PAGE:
[-empyre-] Week One - Between Print and Pixels: Computationality, Post-Digital, Hybrid

Mercedes Bunz bunz at inkubator.leuphana.de
Wed Feb 12 03:45:29 EST 2014

> Perhaps Mercedes has some ideas to add? What, for instance, does the hybrid refer to for the hybrid publishing lab? What is the digital for you?

Now you make me laugh, Michael. I don’t think I can come up with a definition that will hold, but I guess you are not too disappointed about this. Of course, I feel much more comfortable with complicating things a little bit further. Indeed, I think we often mix up disparate levels, when we talk about a medium - the technical functionality, the social or cultural technique it enables, and how it is occupied by power/control are three different lines which cross or levels we find acting within a medium. Mixing these levels, leads us often to strange conclusions. Instead of giving a definition, I will rather take it further apart! Let’s have a look at digital book publishing and book sprints, for example. 

> I think this is an interesting issue and I was curious if this has been the behaviour of media from the beginning? A cone transformed the voice, radio transformed the cone, the codex transformed the scroll etc. I bring this up because the 'core form' you refer to is perhaps already a multi-hybridised outcome of decades/centuries of transformation. Perhaps one of the core roles of any new medium, analog or digital, is to transform the old. Any thoughts to that? If it were true then 'digital' could be *both* a medium and a transformative agent.

I agree with Adam, I think the digital is both, medium and transformative agent - and I would even differentiate the last into transformative and agent. The whole messy situation bears the pressing problem which we theory people have, when we talk and analyse media. For what do we look at? A) the technical medium, or B) its transformation, the cultural technique it allows and c) how this is used by power, [or D) what Alessandro calls agency]?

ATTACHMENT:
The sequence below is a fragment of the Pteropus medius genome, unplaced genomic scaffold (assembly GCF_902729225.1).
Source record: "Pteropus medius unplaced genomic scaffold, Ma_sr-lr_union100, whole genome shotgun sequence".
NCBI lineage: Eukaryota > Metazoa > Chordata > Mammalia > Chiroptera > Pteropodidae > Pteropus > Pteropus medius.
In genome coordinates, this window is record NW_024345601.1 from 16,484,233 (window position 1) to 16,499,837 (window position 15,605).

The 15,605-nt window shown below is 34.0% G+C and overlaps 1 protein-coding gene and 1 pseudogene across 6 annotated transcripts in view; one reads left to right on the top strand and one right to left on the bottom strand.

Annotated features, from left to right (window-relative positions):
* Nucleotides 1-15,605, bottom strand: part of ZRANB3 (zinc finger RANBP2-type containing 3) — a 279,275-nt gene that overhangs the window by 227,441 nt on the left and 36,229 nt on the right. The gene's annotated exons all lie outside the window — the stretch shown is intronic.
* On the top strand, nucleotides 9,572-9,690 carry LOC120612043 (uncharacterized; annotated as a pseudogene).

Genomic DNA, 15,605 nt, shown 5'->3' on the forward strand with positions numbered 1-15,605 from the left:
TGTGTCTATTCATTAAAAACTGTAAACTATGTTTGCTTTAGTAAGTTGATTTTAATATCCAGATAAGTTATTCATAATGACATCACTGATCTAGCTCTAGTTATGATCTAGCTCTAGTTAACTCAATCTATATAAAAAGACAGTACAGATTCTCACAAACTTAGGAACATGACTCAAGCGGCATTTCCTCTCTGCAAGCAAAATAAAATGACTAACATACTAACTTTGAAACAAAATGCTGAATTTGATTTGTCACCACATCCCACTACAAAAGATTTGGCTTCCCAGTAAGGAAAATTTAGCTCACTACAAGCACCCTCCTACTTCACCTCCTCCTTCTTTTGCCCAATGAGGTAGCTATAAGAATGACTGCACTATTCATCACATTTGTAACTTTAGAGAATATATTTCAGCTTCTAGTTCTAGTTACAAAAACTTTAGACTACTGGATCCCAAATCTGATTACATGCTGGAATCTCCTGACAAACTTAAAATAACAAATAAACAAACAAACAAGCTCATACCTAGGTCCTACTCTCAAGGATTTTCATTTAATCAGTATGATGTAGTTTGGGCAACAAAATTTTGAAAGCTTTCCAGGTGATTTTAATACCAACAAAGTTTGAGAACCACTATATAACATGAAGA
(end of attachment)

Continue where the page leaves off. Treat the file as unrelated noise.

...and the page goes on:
If I may use the example of "Book sprints” here, as Adam is an expert for this and the innovative method of producing books he came up with has been quite inspiring for the research in our lab... Of course, one can say that “new media” like desktop publishing tools, content management, and digital on-demand-distribution have made this interesting new form of producing books collectively possible. In that sense, new digital media transforms the old paper media to enable a different production as well as different books. 

But the digital hasn’t just transformed book production, it also transformed our knowledge production, i.e. the knowledge we use when writing books - or when writing essays, or when making arguments. Due to its digitalization, knowledge can now be found via search engines, and this allows us to handle knowledge fields in a very different way: we scan them. Scanning or cursory reading becomes a new knowledge technique, besides using search engines, we often also google each other - at least this is I can observe us doing in some of our team meetings (my students love this as well). Here I can locate Alessandro’s statement, when he writes: "New media are affecting the other ones” - but this is something that happens more on level B) and C), its a social or cultural technique and how it is enacted and appropriated. Personally, I see the post-digital located here, at least at the moment. One reason for this is, I have Florian Cramer’s excellent example of students on my mind who sit together to produce a paper fanzine, and he commented that: they are doing it as if they are doing social media.